The International Atomic Energy Agency (IAEA) review mission has praised steps taken in Poland to develop the necessary infrastructure for nuclear power.

The review, known as a Phase 2 Integrated Nuclear Infrastructure Review, took place from 15 to 25 April at the request of the Polish Government with the aim of checking the country’s readiness to invite bids or negotiate a contract for its first nuclear power plant.

The review team “identified good practices that would benefit other countries developing nuclear power in the areas of contracting approach, strategic approach to funding, early authorisation of technical support organisations to support the nuclear regulator, engagement with the electrical grid operator, stakeholder involvement and industrial involvement”.

Mehmet Ceyhan, technical lead of the IAEA Nuclear Infrastructure Development Section, said: “The Polish Nuclear Power Programme (PNPP) was initiated with clear objectives and is progressing towards the construction stage in a structured way. We observed strong and dedicated teams in each of the key organisations that will help to achieve the government’s objectives for the PNPP.”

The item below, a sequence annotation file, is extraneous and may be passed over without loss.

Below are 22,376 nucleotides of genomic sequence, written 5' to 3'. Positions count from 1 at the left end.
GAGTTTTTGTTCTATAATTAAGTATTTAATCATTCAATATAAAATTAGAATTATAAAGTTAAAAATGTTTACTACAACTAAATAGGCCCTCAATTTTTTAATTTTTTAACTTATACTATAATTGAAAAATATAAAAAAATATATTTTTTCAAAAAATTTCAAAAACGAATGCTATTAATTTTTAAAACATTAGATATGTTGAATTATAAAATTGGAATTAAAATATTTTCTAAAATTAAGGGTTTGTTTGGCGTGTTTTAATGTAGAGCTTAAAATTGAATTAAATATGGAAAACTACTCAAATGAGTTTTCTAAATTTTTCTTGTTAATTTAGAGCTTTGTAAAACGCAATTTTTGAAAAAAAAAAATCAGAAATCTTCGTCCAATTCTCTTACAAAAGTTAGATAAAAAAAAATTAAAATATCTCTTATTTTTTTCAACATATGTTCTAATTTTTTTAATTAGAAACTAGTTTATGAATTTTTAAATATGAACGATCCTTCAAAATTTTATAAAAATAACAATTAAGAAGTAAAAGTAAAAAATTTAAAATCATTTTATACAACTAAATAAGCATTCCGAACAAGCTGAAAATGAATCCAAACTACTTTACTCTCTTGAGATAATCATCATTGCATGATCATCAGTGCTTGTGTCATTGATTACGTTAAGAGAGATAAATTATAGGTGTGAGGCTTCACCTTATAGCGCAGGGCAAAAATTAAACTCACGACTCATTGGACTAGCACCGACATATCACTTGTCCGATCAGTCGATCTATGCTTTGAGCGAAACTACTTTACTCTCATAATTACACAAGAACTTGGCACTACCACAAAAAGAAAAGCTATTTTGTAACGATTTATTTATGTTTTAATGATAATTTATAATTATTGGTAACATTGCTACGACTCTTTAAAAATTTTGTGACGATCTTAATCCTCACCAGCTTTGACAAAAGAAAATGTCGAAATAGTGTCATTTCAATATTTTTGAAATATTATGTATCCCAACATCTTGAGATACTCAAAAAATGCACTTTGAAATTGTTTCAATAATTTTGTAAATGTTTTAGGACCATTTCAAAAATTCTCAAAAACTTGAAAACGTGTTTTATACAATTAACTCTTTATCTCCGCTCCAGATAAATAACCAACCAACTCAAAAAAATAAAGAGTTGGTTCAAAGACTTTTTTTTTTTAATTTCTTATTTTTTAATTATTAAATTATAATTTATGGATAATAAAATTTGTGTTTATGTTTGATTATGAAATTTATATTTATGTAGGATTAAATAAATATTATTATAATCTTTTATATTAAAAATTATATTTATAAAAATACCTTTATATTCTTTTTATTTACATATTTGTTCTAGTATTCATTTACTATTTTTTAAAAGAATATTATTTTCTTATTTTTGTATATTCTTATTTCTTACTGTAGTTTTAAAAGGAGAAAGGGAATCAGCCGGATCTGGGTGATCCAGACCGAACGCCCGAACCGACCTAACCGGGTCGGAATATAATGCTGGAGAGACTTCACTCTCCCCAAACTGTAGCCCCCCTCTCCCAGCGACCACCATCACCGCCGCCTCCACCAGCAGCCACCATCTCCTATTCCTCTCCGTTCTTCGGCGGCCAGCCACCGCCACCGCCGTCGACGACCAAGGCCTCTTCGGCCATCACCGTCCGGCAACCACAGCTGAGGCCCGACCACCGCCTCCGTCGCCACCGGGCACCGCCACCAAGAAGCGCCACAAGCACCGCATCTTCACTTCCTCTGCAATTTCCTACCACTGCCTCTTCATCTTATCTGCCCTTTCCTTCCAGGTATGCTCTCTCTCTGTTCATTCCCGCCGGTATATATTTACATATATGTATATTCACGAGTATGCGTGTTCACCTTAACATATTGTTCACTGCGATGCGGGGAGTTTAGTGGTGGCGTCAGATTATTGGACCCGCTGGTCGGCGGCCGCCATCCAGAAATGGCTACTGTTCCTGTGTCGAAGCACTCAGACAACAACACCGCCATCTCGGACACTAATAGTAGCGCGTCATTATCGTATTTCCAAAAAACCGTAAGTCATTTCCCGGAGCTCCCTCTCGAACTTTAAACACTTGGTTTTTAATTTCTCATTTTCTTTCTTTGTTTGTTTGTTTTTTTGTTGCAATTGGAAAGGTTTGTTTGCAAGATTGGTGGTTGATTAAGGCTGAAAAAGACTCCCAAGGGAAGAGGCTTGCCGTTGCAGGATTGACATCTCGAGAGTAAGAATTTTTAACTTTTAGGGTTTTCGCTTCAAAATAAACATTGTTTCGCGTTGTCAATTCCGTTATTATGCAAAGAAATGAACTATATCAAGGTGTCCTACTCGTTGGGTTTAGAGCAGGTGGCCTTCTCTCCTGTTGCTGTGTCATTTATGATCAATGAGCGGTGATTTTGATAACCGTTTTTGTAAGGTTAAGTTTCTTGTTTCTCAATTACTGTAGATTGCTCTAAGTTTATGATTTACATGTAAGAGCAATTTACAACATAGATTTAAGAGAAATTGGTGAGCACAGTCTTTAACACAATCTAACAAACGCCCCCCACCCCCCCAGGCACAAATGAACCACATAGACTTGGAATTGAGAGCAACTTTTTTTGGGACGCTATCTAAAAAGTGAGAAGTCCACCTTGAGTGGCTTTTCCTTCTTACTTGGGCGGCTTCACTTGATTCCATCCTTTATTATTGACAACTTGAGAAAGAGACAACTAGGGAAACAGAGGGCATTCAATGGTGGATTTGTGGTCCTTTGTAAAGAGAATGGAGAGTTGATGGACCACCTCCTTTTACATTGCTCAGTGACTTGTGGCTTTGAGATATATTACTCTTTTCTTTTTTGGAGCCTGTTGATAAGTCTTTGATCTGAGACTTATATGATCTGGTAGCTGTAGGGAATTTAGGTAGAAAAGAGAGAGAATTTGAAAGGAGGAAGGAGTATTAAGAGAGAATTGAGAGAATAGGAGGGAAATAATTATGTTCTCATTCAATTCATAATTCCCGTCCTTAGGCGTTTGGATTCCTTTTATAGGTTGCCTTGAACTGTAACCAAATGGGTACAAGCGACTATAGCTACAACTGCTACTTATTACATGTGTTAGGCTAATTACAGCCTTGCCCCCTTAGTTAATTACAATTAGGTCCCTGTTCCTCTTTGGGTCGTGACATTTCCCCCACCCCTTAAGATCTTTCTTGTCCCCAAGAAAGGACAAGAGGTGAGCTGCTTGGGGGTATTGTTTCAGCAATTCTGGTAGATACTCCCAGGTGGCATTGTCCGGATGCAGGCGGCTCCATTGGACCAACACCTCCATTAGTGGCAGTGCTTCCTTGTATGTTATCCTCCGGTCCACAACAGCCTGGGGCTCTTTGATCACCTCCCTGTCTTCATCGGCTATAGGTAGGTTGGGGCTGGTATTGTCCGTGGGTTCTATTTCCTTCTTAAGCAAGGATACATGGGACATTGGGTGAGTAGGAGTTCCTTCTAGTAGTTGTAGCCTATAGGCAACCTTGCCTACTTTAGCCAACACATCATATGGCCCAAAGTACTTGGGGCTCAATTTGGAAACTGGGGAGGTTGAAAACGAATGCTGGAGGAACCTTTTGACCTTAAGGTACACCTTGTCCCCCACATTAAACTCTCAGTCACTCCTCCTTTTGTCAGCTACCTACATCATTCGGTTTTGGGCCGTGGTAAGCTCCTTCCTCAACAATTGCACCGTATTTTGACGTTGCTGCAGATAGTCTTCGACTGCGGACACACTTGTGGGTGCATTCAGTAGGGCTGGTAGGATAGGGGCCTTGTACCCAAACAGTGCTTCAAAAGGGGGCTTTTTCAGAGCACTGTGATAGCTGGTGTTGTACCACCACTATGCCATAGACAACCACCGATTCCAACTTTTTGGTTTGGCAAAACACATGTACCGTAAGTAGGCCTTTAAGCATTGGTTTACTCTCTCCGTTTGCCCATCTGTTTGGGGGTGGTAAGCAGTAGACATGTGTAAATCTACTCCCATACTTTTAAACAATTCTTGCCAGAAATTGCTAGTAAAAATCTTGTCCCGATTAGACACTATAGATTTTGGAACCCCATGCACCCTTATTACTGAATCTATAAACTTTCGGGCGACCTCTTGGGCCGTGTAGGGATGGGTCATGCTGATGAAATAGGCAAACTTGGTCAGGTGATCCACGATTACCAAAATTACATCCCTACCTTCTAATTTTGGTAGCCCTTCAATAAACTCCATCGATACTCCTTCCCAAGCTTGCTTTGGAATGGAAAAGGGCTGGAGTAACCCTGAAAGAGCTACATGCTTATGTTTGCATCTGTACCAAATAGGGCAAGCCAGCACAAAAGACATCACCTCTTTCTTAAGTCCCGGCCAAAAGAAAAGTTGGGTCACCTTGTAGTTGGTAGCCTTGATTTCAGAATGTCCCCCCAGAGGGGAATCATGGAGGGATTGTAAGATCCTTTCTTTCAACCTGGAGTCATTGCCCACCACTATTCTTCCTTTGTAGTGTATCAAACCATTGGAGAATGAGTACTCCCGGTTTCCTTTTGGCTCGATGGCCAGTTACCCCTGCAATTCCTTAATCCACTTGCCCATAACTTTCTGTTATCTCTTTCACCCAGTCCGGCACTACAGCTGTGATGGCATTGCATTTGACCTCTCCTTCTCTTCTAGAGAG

To move on from here, Poland must “further review its legal and regulatory framework, and finalise the preparatory work required for the contracting and construction stages”.

Poland will begin building its first nuclear power plant at Lubiatowo-Kopalino in the province of Pomerania in 2026. There will be up to six reactors in two or three locations, with a total generation capacity of 6–9GW of electricity. The power plants are expected to come online in 2040.

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Poland previously considered obtaining a stake in the planned Visaginas nuclear power plant in Lithuania. Politicians have been deliberating the introduction of nuclear power since 2005, but problems in sourcing financing and political wrangling led to regular delays. The latest developments will help the country move away from its reliance on coal, from which it currently derives 69% of its power.